NETL has initiated a number of field tests to study the behavior of CO₂ after it is injected into a formation. NETL also seeks to characterize potential sites to ensure the suitability of their geology. Factors to confirm include:
- The impermeability of the rock (cap rock) above the proposed storage area to prevent CO₂ from gradually moving upwards in the formation. For example, the presence of a thick shale without interconnected cracks would indicate an effective cap (shales have a texture that inhibits fluids or gases from moving through them)
- The storage capacity of the rock formation, i.e., whether it can hold enough CO₂ to be worth the cost of injection
- The distribution of the CO₂ in the reservoir and the chemical reactions that occur between the CO₂ and the reservoir rock and fluids
- A lack of faults in the area of injection operation that would avoid migration of fluids.
Oil and Gas Reservoirs:
The U.S. is a world leader in enhanced oil recovery technology
(EOR), using about 32 million tons of CO₂ per year for this purpose. In EOR, a combination of CO₂ and water is pumped into depleted oil wells to re-pressurize wells and "push" additional oil toward production equipment. The synergy of EOR in depleted oil and gas reservoirs and CCS are referred to as Carbon Capture, Utilization, and Storage, or CCUS. Incremental increases in domestic oil production through CO₂ EOR would offset an equivalent quantity of imported oil that is produced by primary production which does not involve CO₂ injection or storage. Studies show that a barrel of oil produced using CO₂ EOR is 70% “carbon-free”, after accounting for the difference between carbon content in the incremental oil produced and the volume of CO₂ stored in the field. Further, depleted oil and gas fields are favorable storage containers because of already available geologic data sets; the storage container is already proven to prevent vertical migration; and the recovery of oil stranded deep underground opens up additional storage space.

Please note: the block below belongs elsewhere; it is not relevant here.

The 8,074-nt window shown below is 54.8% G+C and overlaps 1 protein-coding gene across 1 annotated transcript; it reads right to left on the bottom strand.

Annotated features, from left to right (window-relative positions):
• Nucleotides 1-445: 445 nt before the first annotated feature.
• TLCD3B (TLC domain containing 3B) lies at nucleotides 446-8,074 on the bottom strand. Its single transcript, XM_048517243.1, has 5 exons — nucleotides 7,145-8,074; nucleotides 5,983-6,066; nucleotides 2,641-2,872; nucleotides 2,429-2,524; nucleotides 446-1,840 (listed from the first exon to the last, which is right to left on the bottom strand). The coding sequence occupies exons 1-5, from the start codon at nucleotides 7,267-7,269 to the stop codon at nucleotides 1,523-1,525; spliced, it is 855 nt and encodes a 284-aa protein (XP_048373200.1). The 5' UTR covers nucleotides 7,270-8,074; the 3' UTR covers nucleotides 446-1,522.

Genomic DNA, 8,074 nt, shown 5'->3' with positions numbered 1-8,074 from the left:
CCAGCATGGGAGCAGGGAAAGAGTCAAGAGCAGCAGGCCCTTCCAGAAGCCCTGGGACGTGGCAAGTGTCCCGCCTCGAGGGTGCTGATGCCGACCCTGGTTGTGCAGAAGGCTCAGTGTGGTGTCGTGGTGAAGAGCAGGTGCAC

Unmineable Coal Beds:
Coal beds in the subsurface typically contain large volumes of methane-rich natural gas (called coal bed methane). A high percentage of this gas is adsorbed naturally on to the surface of the coal. Currently, methods for recovering coal-bed methane involve depressurizing the reservoir by pumping water out of the coal, thus permitting those methane molecules adsorbed on the surface of the coal to be released as free gas. An alternative approach for methane recovery is to inject CO₂ into the coal bed. Experiments indicate that coal beds have an affinity to absorb approximately twice as many CO₂ molecules as compared to methane. Thus, the potential exists to displace and recover Thus, the potential exists to displace and recover coal bed methane efficiently. CO₂ recovery of coal bed methane has been demonstrated in limited field tests; however, additional research is needed to understand and optimize the process.
Similar to the by-product value gained from enhanced oil recovery, the recovered methane provides a value-added revenue stream to the carbon sequestration process, creating a lower net-cost option. The DOE Office of Fossil Energy estimates that 90 percent of coal reserves in the U.S. are unmineable due to inadequate coal thickness, extreme depth or a lack of internal continuity of the coal bed. A substantial portion of these unmineable resources may be amenable to methane recovery from CO₂ injection. Many fossil-fired electricity-generating stations (potential candidate sources of CO₂ for geologic sequestration) are located near to or in regions with substantial unmineable coal resources, reducing the extent of pipeline transportation of CO₂ required.
In the past few years, DOE has funded field experiments to thoroughly evaluate CO₂ injection into coal beds. Most notable of these are the Coal-Seq project in the San Juan Basin in New Mexico; and a seven-year project, including a five-year monitoring program, being conducted by CONSOL Energy in the northern panhandle of West Virginia.